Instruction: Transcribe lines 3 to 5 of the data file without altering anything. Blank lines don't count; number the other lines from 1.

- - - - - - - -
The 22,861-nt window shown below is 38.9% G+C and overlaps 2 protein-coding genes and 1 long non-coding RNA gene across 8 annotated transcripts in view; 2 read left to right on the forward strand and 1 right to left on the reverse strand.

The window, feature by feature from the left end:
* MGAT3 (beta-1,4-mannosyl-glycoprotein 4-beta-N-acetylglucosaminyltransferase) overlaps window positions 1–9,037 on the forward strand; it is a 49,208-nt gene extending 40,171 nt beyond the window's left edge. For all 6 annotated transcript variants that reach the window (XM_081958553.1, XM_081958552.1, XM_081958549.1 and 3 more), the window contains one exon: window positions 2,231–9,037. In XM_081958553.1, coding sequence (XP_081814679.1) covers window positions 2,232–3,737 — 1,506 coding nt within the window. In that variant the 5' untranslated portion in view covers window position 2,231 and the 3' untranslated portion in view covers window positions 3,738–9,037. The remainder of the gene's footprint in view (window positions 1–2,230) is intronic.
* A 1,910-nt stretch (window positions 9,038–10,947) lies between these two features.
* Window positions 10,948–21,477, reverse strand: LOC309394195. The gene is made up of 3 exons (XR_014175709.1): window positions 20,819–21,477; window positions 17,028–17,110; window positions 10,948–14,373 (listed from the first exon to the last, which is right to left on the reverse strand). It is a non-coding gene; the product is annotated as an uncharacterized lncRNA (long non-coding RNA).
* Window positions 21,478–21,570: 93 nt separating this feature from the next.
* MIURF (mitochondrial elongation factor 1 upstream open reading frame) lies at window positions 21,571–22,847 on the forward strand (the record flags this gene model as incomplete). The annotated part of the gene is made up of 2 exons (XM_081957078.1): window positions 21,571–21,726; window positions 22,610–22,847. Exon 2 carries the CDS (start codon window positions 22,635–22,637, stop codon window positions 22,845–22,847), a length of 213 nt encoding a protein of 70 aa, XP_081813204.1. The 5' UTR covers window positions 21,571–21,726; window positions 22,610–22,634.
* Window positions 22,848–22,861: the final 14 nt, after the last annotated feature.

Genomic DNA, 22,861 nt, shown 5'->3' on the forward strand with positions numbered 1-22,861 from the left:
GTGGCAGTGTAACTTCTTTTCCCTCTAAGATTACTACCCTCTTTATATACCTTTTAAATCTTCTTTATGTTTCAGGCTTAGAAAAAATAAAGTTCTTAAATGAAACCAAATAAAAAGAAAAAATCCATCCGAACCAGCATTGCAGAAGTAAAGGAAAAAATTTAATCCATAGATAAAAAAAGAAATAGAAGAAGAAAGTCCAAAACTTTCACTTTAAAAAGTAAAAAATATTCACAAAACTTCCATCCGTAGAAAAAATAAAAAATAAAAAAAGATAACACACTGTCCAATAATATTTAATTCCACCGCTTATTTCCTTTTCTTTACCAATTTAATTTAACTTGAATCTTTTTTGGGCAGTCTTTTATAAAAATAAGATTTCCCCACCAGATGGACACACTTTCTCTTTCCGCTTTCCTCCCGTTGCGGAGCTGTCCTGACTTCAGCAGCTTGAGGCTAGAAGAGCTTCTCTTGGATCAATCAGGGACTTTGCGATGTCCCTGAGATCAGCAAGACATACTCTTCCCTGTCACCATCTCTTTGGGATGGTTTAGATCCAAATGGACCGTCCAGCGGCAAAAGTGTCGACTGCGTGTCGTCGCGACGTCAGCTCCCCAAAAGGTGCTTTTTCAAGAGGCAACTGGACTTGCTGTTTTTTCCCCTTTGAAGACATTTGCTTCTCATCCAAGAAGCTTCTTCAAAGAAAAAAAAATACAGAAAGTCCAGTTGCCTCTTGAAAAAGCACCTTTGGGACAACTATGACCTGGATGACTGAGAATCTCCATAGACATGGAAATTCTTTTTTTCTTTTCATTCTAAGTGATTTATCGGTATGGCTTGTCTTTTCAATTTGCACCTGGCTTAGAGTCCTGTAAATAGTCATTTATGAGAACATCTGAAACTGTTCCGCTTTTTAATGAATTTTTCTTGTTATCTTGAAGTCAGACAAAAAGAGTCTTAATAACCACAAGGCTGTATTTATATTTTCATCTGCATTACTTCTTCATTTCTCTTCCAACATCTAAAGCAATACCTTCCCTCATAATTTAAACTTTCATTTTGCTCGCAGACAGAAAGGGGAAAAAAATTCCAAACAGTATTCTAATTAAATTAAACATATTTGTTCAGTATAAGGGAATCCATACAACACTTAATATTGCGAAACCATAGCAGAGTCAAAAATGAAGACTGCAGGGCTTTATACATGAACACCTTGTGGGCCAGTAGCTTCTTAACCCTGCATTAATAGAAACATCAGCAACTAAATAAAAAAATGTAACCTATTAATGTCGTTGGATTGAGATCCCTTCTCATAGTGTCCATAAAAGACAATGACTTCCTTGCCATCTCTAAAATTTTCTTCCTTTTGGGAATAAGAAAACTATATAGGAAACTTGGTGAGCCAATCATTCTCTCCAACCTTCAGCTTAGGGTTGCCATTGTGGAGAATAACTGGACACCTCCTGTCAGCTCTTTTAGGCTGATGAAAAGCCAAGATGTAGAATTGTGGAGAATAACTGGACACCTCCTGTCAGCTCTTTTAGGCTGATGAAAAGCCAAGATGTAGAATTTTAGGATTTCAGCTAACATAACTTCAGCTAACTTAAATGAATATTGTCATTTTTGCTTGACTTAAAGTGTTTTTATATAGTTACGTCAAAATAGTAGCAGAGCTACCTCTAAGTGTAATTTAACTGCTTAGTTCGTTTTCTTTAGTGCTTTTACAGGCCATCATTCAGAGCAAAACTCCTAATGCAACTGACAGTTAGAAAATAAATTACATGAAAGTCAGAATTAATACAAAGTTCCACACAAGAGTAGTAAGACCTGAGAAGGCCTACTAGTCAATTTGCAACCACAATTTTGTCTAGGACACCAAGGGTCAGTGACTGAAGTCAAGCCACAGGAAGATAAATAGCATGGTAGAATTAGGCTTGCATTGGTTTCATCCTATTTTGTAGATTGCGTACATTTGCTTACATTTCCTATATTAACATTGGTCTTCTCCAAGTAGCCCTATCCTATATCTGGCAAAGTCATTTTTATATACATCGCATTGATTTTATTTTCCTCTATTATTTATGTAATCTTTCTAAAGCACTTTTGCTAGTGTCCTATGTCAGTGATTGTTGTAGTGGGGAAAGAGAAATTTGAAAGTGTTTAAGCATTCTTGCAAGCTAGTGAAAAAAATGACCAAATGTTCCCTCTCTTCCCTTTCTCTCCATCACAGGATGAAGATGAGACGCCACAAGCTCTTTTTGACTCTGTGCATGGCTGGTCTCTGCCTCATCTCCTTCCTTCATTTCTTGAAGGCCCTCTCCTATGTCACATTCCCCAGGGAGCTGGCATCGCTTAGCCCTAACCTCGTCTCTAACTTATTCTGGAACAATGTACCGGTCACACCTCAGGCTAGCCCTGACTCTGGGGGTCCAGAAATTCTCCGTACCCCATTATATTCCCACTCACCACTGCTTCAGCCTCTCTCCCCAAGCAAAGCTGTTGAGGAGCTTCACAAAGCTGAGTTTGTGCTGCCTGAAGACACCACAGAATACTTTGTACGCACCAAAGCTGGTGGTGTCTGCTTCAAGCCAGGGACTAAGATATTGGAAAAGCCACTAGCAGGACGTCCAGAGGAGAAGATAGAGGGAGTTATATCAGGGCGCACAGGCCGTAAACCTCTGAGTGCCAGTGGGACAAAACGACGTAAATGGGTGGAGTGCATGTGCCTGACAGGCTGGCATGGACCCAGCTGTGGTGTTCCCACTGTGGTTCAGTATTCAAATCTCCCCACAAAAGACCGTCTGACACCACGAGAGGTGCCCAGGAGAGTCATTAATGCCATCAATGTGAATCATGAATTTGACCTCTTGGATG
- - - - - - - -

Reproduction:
* MGAT3 (beta-1,4-mannosyl-glycoprotein 4-beta-N-acetylglucosaminyltransferase) overlaps window positions 1–9,037 on the forward strand; it is a 49,208-nt gene extending 40,171 nt beyond the window's left edge. For all 6 annotated transcript variants that reach the window (XM_081958553.1, XM_081958552.1, XM_081958549.1 and 3 more), the window contains one exon: window positions 2,231–9,037. In XM_081958553.1, coding sequence (XP_081814679.1) covers window positions 2,232–3,737 — 1,506 coding nt within the window. In that variant the 5' untranslated portion in view covers window position 2,231 and the 3' untranslated portion in view covers window positions 3,738–9,037. The remainder of the gene's footprint in view (window positions 1–2,230) is intronic.
* A 1,910-nt stretch (window positions 9,038–10,947) lies between these two features.
* Window positions 10,948–21,477, reverse strand: LOC309394195. The gene is made up of 3 exons (XR_014175709.1): window positions 20,819–21,477; window positions 17,028–17,110; window positions 10,948–14,373 (listed from the first exon to the last, which is right to left on the reverse strand). It is a non-coding gene; the product is annotated as an uncharacterized lncRNA (long non-coding RNA).